The State of Cloud-Native Development

September 26, 2022

Are you thinking of investing in cloud-native software development, but you’re not entirely sure if it is just a trend that will fade away next year? Maybe you want to enter this realm, but don’t know if you’ll find a big enough community on the other side. Or you just want some advice on how to go about choosing a popular vendor or starting to use serverless products.

There is an answer to your concerns. The Cloud Native Computing Foundation (CNCF), a Linux Foundation project that focuses on advancing open source projects such as Kubernetes, regularly publishes the State of Cloud Native Development Report in partnership with SlashData, to keep the community informed with the latest trends. Let’s analyze the data from their latest report.

More than 7M of cloud-native developers

The number of backend developers that are working with cloud-native architectures has grown by 1 million worldwide in the last year. This includes container orchestration tools users (4.8M) and serverless platform users (4.2M). These numbers are on the rise from last year, with a clear tendency to continue growing in 2022.

The only region where there is a decline in usage of cloud-native technologies is East Asia, where (according to a CNCF report) developers consider complexity, security, and reliability the biggest challenges when using containers.

Kubernetes as the industry standard

Kubernetes, as you may know, is an open-source container orchestration tool that was developed by Google and then donated to the CNCF, where it has flourished way beyond anyone’s expectations. It is the third most popular open-source project on GitHub, and we’ve talked about how it can help you improve your app development in our blog before. 

Kubernetes usage remains stable, while its awareness among backend developers has risen. 90% of developers have heard of Kubernetes before, and roughly 75% know what it does. In the previous report, Kubernetes already crossed the chasm into the mainstream, and that is confirmed in the current one, with 30% of developers having used it in the past 12 months. 

Unsurprisingly, the survey shows that the larger an organization a backend developer works for, the more likely they are to use Kubernetes. Larger organizations — those with more than 500 employees — are particularly big on Kubernetes uptake, which is likely driven by project complexity. The graph also shows an interesting tendency in small businesses and mid-market companies, which apparently are as willing to take risks embracing a cloud-native architecture as their much bigger counterparts.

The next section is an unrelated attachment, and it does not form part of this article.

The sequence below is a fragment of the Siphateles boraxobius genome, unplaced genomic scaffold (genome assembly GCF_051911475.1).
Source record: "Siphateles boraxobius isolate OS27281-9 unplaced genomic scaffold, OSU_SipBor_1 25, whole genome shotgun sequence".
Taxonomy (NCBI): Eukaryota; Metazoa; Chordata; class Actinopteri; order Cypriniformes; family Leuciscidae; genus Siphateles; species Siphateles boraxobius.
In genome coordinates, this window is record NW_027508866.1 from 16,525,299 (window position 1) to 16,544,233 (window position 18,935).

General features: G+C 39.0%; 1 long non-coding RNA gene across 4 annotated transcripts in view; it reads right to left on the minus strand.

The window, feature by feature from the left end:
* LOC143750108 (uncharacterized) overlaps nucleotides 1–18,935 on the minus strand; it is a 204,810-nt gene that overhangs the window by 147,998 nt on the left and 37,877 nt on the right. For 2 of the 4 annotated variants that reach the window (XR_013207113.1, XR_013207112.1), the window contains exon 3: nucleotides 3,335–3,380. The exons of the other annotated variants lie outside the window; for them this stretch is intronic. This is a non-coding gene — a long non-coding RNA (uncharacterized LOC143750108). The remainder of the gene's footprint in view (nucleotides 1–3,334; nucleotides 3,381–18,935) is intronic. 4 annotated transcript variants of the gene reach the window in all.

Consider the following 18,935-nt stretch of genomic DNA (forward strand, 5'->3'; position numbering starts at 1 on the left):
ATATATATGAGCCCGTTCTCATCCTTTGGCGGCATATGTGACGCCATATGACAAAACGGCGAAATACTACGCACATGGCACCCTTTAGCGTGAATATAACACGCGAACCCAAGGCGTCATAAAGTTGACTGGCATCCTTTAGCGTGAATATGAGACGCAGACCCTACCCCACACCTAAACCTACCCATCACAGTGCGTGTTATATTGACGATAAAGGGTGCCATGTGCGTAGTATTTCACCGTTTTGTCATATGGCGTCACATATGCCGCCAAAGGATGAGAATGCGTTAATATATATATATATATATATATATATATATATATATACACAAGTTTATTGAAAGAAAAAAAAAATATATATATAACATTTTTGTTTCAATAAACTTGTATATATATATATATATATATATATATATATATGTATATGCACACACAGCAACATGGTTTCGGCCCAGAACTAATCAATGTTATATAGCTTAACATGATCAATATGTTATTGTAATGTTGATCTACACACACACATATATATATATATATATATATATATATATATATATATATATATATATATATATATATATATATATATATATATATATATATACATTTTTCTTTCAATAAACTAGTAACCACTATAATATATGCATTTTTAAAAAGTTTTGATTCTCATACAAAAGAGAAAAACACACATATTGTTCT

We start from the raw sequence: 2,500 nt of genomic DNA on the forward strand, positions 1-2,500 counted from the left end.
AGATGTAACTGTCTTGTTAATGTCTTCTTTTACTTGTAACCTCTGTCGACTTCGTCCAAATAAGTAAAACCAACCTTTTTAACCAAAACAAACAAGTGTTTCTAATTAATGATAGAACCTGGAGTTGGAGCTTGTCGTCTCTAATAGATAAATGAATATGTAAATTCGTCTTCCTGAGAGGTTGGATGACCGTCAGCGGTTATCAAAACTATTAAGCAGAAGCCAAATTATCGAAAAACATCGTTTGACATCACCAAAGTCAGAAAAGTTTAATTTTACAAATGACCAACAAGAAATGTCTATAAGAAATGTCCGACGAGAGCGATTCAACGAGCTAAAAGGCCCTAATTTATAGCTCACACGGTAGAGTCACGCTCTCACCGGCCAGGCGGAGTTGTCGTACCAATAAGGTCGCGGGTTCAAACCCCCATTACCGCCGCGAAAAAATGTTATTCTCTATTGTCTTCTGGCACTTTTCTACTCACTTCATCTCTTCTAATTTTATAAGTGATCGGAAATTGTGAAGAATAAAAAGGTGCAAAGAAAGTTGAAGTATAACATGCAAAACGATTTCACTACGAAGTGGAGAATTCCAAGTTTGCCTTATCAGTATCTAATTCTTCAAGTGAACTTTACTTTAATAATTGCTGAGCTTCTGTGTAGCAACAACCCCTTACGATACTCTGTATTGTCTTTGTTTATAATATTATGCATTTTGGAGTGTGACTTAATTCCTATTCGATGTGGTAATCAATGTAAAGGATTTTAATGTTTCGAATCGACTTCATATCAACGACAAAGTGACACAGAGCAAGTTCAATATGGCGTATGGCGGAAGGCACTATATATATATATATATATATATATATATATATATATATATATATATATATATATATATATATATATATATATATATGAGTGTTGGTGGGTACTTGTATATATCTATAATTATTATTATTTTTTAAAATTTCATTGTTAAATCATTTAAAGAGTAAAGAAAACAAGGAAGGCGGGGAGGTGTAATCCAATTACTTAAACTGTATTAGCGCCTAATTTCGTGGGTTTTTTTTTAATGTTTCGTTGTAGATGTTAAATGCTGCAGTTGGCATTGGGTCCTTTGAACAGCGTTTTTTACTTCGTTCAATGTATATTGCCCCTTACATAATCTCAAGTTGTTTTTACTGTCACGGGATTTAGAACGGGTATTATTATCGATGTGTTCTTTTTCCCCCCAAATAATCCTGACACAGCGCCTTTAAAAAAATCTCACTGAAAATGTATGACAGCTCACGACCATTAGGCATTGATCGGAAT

With this de-facto status, most container orchestration tools (including five of the top six most popular) are using Kubernetes “under the hood” (that is, they are managed Kubernetes solutions). Among the backend developers that use (or are aware of) any orchestration tool, Amazon’s Elastic Container Service (ECS) is the most widely adopted solution, followed by Google Kubernetes Engine (GKE). However, we can see a trend in the developers using more than one orchestration tool, with many building their own container management solution or self-hosting an existing offer in conjunction with vendor-managed services.

CNCF is also starting to see organizations move up the stack – adopting less mature projects to tackle challenges including monitoring and communications. Argo, a workflow engine for Kubernetes still on the incubating project maturity level, showed a 115% year-on-year increase in use, and it’s not the only one: container runtime CRI-O, metrics monitor Prometheus, data collector FluentD… open-source technologies are now being seen and requested by organizations, so they can grow and evolve with the current cloud native landscape.

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Competition in serverless tools

A serverless architecture is a way to build and run applications and services without having to manage infrastructure. Your application still runs on a server, but its management is delegated to other tools, so you can focus on what matters to you. 

The use of serverless tools has increased by 5% since the last report, with AWS Lambda as the most widely adopted product, followed by Google Cloud Functions and Azure Functions. Developers are changing the way they use these tools: before, backend developers who used (or were aware of) serverless tools would leverage three or more tools simultaneously, and now they are choosing to use fewer products or even hosting them in their own data centers.

With different cloud vendors coming up with new serverless offerings, there is no common approach to building serverless systems as of now, although it seems to be the favorite architecture for edge development: in the last annual survey, 48% of edge developers preferred going serverless compared to 33% of backend developers.

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